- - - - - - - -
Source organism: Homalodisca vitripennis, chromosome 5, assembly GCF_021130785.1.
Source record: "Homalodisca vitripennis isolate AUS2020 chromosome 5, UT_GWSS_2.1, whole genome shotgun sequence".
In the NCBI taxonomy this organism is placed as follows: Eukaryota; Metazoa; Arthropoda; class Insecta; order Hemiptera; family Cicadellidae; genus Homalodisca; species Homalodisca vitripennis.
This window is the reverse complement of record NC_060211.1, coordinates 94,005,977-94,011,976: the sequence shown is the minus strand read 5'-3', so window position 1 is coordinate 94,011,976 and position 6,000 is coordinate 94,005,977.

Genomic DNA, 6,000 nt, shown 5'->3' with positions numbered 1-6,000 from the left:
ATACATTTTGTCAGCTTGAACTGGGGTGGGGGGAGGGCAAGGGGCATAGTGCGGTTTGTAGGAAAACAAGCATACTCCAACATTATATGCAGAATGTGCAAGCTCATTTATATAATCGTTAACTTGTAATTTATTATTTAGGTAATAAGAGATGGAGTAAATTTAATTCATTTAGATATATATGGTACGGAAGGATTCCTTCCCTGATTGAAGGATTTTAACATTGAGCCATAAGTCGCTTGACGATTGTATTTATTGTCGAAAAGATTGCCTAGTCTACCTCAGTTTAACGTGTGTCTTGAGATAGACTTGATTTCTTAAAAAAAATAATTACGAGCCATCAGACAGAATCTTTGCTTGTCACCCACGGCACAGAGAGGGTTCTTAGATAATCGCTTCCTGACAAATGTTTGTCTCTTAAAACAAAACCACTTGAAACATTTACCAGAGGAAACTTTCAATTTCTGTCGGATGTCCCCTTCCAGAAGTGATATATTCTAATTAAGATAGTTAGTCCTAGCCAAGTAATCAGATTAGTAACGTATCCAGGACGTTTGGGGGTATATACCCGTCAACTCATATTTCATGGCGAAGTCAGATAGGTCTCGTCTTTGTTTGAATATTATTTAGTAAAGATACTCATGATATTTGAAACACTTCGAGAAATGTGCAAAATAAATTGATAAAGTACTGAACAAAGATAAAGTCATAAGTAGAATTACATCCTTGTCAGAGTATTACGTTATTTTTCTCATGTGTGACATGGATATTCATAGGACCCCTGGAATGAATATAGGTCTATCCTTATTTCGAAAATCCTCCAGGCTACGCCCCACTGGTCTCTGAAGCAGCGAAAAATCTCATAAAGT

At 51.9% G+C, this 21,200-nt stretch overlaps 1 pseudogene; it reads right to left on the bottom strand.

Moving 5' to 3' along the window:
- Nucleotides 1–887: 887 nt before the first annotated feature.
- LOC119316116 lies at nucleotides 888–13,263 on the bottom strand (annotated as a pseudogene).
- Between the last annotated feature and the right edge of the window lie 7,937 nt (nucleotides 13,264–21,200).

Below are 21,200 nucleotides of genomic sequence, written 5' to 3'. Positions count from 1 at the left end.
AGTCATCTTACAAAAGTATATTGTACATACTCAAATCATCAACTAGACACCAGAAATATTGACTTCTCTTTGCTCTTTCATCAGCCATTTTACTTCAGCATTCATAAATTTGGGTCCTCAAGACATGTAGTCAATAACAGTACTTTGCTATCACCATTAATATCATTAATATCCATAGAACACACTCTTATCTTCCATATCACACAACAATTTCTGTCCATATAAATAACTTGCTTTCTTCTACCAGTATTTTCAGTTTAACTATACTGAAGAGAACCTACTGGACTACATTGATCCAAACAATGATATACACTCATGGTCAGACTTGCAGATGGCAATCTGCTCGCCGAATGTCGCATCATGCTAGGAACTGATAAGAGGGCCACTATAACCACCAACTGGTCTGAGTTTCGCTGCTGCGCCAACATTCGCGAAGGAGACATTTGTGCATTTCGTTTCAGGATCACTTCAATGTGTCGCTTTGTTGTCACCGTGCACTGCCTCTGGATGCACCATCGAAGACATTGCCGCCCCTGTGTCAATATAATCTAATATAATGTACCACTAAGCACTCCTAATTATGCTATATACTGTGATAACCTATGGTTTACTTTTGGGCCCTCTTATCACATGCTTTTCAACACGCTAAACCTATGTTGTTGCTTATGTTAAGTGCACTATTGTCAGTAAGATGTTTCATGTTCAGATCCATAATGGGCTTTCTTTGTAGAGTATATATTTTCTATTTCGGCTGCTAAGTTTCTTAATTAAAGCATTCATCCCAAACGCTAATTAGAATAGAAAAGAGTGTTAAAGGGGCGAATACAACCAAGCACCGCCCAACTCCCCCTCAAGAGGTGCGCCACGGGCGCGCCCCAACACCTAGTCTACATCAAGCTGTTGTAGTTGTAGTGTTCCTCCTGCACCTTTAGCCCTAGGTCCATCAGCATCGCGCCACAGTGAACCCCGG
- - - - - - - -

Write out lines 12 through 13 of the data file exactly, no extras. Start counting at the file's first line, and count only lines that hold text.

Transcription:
Below are 21,200 nucleotides of genomic sequence, written 5' to 3'. Positions count from 1 at the left end.
AGTCATCTTACAAAAGTATATTGTACATACTCAAATCATCAACTAGACACCAGAAATATTGACTTCTCTTTGCTCTTTCATCAGCCATTTTACTTCAGCATTCATAAATTTGGGTCCTCAAGACATGTAGTCAATAACAGTACTTTGCTATCACCATTAATATCATTAATATCCATAGAACACACTCTTATCTTCCATATCACACAACAATTTCTGTCCATATAAATAACTTGCTTTCTTCTACCAGTATTTTCAGTTTAACTATACTGAAGAGAACCTACTGGACTACATTGATCCAAACAATGATATACACTCATGGTCAGACTTGCAGATGGCAATCTGCTCGCCGAATGTCGCATCATGCTAGGAACTGATAAGAGGGCCACTATAACCACCAACTGGTCTGAGTTTCGCTGCTGCGCCAACATTCGCGAAGGAGACATTTGTGCATTTCGTTTCAGGATCACTTCAATGTGTCGCTTTGTTGTCACCGTGCACTGCCTCTGGATGCACCATCGAAGACATTGCCGCCCCTGTGTCAATATAATCTAATATAATGTACCACTAAGCACTCCTAATTATGCTATATACTGTGATAACCTATGGTTTACTTTTGGGCCCTCTTATCACATGCTTTTCAACACGCTAAACCTATGTTGTTGCTTATGTTAAGTGCACTATTGTCAGTAAGATGTTTCATGTTCAGATCCATAATGGGCTTTCTTTGTAGAGTATATATTTTCTATTTCGGCTGCTAAGTTTCTTAATTAAAGCATTCATCCCAAACGCTAATTAGAATAGAAAAGAGTGTTAAAGGGGCGAATACAACCAAGCACCGCCCAACTCCCCCTCAAGAGGTGCGCCACGGGCGCGCCCCAACACCTAGTCTACATCAAGCTGTTGTAGTTGTAGTGTTCCTCCTGCACCTTTAGCCCTAGGTCCATCAGCATCGCGCCACAGTGAACCCCGG